Military Divorce Lawyers in Downers Grove Providing Knowledgeable Legal Representation
Going through a divorce process can be a difficult and stressful time in your life. But if you or your spouse is a servicemember, navigating a military divorce can come with additional circumstances and unique considerations. Unfortunately, disregarding the unique distinctions of a military divorce can prolong the divorce process and even cost you money.
Fortunately, with an experienced military divorce attorney on your side, you can navigate the military divorce process with ease while protecting your rights. Our team at The Law Offices of Robert B. Buchanan would be happy to assist you whether you and your spouse are both servicemembers, your spouse is a servicemember, or you are a servicemember. Contact us today for a free consultation at 630-866-8303.
Which Special Rules Apply to a Military Divorce?
When pursuing spousal separation or divorce, there are a few unique features of a military divorce to be aware of. These features can complicate military divorces and asset division, so having an experienced attorney on your side is essential to ensure you understand each point’s complexities.
Some unique considerations that differentiate a military divorce include:
In most cases, a divorce proceeding starts with one spouse filing for divorce in court. Then, the other spouse only has 30 days to answer before the divorce is automatically granted and all terms in the divorce petition are given. However, the courts recognize that active-duty military members could be deployed during the divorce proceedings. Because of this, military members have 60 days from the time they are back home to respond to a divorce petition.
Sometimes, divorce proceedings can be extended longer if the military servicemember requires it. And if the active duty spouse is deployed but does not wish to wait, they can waive their rights and respond while deployed, even if they are overseas.
In most states, the law requires either spouse to be a state resident for at least 90 days before filing for divorce. However, the courts recognize that military families may move around more than civilian families do. In a military divorce, you simply need to be stationed in the state for at least 90 days before either spouse can file for divorce.
Like in a civilian divorce, in a military divorce, the courts will examine each party’s income and assets during the divorce process. However, military members may receive military benefits that are not strictly income, like housing. A divorce attorney on our team can analyze a Leave and Earnings Statement (LES) and factor that into the divorce proceedings when deciding how to split up assets.
Similarly, retirement pay and pensions can be considered marital property and may need to be divided during a divorce. However, dividing a pension as a military member or military spouse is one of the most complicated aspects of divorce. Our team can review your case and ensure that the division is just and fair.
What is a Military Spouse Entitled to in a Divorce?
During the divorce process, the court will aim to provide equitable distribution to both spouses. Any assets the couple has must be divided, and both parties must agree to the divorce terms before it is finalized.
Below are some common assets that are typically divided during a divorce:
- Bank accounts
- Real estate
- Investment accounts
- Cars, boats, and other significant property
- Retirement accounts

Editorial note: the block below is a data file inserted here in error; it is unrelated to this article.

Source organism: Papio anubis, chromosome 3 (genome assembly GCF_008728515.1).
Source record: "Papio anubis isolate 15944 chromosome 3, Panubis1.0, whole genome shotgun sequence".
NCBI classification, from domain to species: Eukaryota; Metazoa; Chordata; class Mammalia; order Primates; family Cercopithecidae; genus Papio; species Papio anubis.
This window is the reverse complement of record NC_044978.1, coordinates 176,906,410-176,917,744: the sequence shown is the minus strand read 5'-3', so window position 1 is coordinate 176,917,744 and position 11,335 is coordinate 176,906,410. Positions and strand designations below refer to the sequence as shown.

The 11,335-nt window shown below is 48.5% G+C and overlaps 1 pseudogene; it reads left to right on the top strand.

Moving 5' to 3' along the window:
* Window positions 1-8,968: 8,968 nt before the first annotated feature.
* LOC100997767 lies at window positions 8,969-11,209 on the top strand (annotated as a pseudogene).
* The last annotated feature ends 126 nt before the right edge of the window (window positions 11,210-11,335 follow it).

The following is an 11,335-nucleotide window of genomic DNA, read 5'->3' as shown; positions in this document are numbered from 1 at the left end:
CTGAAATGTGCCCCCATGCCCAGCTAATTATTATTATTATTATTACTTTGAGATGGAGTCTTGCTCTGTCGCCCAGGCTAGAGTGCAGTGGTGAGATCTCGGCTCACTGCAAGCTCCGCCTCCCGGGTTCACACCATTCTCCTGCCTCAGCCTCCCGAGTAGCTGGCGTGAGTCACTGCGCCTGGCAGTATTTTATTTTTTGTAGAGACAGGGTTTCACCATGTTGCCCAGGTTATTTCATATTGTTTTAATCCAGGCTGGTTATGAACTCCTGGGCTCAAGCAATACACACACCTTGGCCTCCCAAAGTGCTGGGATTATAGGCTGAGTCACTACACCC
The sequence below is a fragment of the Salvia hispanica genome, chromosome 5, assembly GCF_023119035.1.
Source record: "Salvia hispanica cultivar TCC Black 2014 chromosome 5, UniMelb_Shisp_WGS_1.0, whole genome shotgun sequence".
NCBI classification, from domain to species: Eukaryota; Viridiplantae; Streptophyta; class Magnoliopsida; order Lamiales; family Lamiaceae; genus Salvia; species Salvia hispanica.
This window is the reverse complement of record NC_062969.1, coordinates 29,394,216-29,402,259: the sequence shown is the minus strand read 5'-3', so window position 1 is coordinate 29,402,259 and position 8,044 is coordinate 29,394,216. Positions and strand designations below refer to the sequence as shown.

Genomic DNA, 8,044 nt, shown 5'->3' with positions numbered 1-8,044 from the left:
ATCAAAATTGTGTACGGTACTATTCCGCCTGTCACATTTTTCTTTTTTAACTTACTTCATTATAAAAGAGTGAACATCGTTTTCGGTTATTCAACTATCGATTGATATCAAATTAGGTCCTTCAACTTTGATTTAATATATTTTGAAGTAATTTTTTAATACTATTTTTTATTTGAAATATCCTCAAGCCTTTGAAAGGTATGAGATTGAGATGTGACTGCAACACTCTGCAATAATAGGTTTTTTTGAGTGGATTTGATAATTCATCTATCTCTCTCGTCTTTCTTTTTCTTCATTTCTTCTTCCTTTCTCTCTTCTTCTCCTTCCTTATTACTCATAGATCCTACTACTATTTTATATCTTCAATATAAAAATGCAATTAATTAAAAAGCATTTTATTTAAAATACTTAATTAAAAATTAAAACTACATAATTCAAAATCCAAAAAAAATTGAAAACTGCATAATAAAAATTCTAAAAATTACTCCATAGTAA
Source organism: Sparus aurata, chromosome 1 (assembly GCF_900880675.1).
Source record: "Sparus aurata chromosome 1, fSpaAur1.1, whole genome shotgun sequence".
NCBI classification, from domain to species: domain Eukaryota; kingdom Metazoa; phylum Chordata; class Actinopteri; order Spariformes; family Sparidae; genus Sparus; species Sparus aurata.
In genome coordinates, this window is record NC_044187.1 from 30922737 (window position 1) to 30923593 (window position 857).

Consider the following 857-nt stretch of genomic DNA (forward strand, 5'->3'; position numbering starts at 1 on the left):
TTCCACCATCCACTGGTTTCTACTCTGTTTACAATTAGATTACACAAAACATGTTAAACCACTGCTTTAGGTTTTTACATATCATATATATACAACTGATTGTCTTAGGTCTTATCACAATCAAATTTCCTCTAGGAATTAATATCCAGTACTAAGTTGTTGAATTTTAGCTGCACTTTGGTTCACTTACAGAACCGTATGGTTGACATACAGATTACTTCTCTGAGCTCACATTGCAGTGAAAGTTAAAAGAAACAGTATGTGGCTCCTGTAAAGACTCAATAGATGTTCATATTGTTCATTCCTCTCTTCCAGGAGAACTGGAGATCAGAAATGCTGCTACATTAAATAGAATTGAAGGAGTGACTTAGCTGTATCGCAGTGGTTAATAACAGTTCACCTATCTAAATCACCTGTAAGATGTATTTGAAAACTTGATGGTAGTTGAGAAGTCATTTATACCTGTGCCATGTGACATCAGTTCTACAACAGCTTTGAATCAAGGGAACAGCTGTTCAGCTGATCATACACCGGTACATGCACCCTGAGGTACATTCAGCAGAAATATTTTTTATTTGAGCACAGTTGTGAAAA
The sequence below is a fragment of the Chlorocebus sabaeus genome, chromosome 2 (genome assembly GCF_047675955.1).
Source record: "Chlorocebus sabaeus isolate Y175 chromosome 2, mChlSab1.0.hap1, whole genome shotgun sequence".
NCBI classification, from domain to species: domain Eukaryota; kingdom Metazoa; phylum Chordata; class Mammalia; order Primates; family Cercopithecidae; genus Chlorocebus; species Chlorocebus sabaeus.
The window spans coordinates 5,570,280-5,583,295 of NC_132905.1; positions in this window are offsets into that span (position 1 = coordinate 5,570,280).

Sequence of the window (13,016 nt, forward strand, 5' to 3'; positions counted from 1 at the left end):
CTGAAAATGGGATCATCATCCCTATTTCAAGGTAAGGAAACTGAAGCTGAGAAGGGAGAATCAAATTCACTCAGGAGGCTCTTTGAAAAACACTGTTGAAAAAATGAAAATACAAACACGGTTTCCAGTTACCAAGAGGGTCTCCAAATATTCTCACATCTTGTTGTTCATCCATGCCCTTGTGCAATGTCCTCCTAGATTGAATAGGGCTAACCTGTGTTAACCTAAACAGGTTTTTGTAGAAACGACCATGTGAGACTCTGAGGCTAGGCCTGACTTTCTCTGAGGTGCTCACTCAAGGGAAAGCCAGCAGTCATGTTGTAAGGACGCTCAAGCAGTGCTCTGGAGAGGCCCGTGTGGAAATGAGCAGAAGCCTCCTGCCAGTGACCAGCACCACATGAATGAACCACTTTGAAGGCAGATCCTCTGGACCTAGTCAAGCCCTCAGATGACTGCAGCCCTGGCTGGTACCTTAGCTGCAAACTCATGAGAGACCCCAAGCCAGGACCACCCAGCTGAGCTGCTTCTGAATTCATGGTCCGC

Most of these assets are relatively straightforward in their division. However, dividing up a military pension is a complicated process with many regulations. Because pensions are subject to federal and state law, qualifying for spousal support from a military pension can be difficult. Contact our team today if you are unsure how your military or spouse’s pension will be divided.
How Are Military Pensions Divided in a Divorce?
Military pensions are treated as assets that can be divided during divorce. Under the Uniformed Services Former Spouses Protection Act, a former spouse can continue collecting pension money well after divorce. Ex-spouses may even be able to receive pension money as a direct payment from the military.
Generally, former spouses are entitled to any pension money accrued during the marriage because it is considered marital property. However, this is not always the case and can depend on the length of the marriage and the length of active duty of the service member.
What is the 20/20/20 Rule?
The 20/20/20 rule relates to military benefits that a former spouse can receive. In most cases, if the marriage lasted 20 years or longer, the servicemember has 20 years or more of service, and there are at least 20 years of overlap, then the former spouse can receive military benefits for a lifetime. If there are only 15 years of overlap, the former spouse can receive benefits for one year.
Similarly, the 10/10 rule determines how an ex-spouse can receive pension money after it is determined they are eligible for it. If the marriage lasted 10 years and the servicemember accrued 10 years of credible active service during that time, then the former spouse can collect payment directly from the Defense Finance and Account Service (DFAS).
Should I Hire a Military Divorce Lawyer?
Divorce proceedings can be difficult and time-consuming. A military divorce has many more rules and regulations, and splitting marital property can quickly become complicated. If you and your spouse are ending your marriage, don’t hesitate to contact a professional today. Our team of experienced divorce attorneys is here to help you expedite the divorce process to close this chapter of your life and move on. Call The Law Offices of Robert B. Buchanan at 630-866-8303 for a free consultation and to learn more about our services.